You can make your own all-purpose, organic plant fertilizer at home—with just weeds and water. Does it sound strange to make plant fertilizer by using other plants? That’s how nature works! Here’s my simple recipe for DIY organic fertilizer—without using chemicals nor animal waste—right from your garden!
Forget chemical concoctions! An abundant source of nutritious plant food is already available, for free, in your garden. Common garden plants and even unwanted weeds hold vitamins and nutrients in their leaves that, when decomposed, can be a quick source of macro- and micronutrients to feed your garden.
Using plants to feed plants is not that different than the process to make compost, albeit at a slower rate. Quick-growing annual flowers and food crops sometimes need nutrients faster than they can be released from the soil or the compost that you apply in the spring.
Moreover, no matter how “complete” your potting mix may be, containers do not hold an endless supply of nutrients, some of which also wash out through drainage holes. Supplemental feeding with solid or liquid plant-based feed is a swift and efficient way to apply the most-needed nutrients directly to the roots or leaves of fast-growing plants at the exact time that they need it.
Making Your Own Organic Fertilizer
If you wish to try your hand at making fertilizer, there’s more than one way to go about it.
The simplest method is to brew herbs and weeds—much as you would a morning tea. My favorite herbs to try are:
- Comfrey – High in magnesium, phosphorous, and potassium.
- Stinging Nettle – Contains magnesium, sulphur, and iron.
- And also, Horsetail– Loaded with silica, a nutrient that makes plants strong.
Borage and chickweed are also abundant and nutritious. They’re slightly less nutrient-dense, but even dried kitchen herbs such as chamomile, oregano, sage, and dill that have become old and unpalatable can be used up in this way, too.
Photo: Borage. Credit: Getty.
I. Simple Weed Fertilizer Recipe
- Stuff a bucket about half-full with roughly chopped leaves, stems, and flowers of weeds or pruned herbs. Pack them in tightly.
- Fill with water. You can use tap water or water from a rain barrel or speed the process by using heated, but not boiling, water.
- Set aside to steep for a day in the sun. Cover with fine mesh to prevent mosquitoes from laying eggs.
- Strain out the herbs or weeds and fill up a spray bottle (or watering can) with the concoction.
- Pour it on the soil or fill a spray bottle to spray the leaves of your plants as a foliar feed.
The potency of fertilizer teas improves as the plants decompose. The best teas are steeped for days or even weeks. However, the high nitrogen content in some plants, such as comfrey and stinging nettle, eventually creates a slop that stinks something fierce! Save the most malodorous brews for outdoor use; apply mixes that have been brewed for no longer than a day or so to houseplants and seedlings grown indoors.
Photo: Robin Sweetser
II. An Even Better Brew: Add Aeration
To make an even better brew, add an aquarium bubbler to your bucket as it steeps. Aeration during the brewing process helps to maintain a healthy, oxygenated “tea” that is full of helpful bacteria and microorganisms. It smells better, too.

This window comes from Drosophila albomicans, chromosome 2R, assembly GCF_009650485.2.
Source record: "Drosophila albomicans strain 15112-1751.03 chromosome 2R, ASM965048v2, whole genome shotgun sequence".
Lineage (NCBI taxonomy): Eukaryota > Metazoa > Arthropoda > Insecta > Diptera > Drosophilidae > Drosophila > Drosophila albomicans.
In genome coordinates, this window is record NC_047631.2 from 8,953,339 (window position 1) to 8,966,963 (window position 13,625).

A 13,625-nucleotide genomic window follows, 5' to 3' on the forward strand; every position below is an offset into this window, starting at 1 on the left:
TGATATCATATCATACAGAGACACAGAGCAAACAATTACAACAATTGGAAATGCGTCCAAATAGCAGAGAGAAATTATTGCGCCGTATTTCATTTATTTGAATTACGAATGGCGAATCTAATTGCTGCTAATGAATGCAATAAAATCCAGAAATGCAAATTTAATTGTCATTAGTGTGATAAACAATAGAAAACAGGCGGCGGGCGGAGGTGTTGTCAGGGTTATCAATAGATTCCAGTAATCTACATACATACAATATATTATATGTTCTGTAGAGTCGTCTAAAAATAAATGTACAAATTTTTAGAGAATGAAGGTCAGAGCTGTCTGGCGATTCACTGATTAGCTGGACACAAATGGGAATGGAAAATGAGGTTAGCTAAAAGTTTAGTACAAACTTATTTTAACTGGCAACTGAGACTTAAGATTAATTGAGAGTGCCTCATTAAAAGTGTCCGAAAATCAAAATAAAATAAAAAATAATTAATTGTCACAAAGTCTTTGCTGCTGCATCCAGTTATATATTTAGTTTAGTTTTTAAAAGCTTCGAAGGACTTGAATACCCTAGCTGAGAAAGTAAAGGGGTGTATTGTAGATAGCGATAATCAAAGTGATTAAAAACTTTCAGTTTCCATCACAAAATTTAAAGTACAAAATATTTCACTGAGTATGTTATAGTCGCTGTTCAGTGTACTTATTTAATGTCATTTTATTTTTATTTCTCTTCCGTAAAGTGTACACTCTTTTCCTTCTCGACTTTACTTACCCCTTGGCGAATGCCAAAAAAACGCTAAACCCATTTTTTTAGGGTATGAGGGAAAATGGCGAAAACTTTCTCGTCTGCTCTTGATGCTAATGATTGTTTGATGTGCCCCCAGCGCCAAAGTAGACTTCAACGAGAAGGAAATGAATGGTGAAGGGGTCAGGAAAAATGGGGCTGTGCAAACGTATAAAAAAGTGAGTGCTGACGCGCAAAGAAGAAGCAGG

- Stirring or agitating the mix by hand multiple times a day will achieve a similar effect, but a pump will do the work for you.
- Dilute your finished fertilizer with water until it looks like weak tea. Then pour on the soil or fill a spray bottle to use as a foliar feed.
Apply in the early morning when the sun is less intense and dilute by half again if you notice any signs of leaf burning.
Video Demo: More About Feeding Your Plants For Free
In this video, we explain the basics of plant nutrition, how this differs from plant to plant, and what to look for when buying commercial feed. We demonstrate how to make your own fertilizer and show you how to use wood ash and grass cuttings to boost soil health.
III. Buying an Organic Fertilizer
If you’re reading this and the DIY route isn’t for you (perhaps you don’t have the herbs), then we can recommend a great organic fertilizer—our own!
As of 2020, The Old Farmer’s Almanac makes an organic plant fertilizer to deliver protein-based nutrition to your tomatoes, vegetables, and herbs, including both slow- and quick-release nutrients. It works with your soil’s ecosystem and contains no chemicals, manure, or the associated harsh odors. Learn more about: The Old Farmer’s Almanac 100% Organic Fertilizer for plants.
Which Plants Offer Which Nutrients
You may know that Nitrogen, Phosphorus, and Potassium are the most important nutrients that a plant needs to thrive. Here’s a basic understanding of which nutrients can be found in specific plants so that you know how and when to use them.
- Nitrogen is needed for plants’ vegetative growth. It should be used in the early stages of leaf and stem development and withheld later in the season when plants are flowering. Nitrogen-rich plants include comfrey, common mallow, and stinging nettle. Generally speaking, homemade brews tend to be less concentrated than store-bought, high-nitrogen fertilizers such as fish emulsion and are fine for use throughout the season.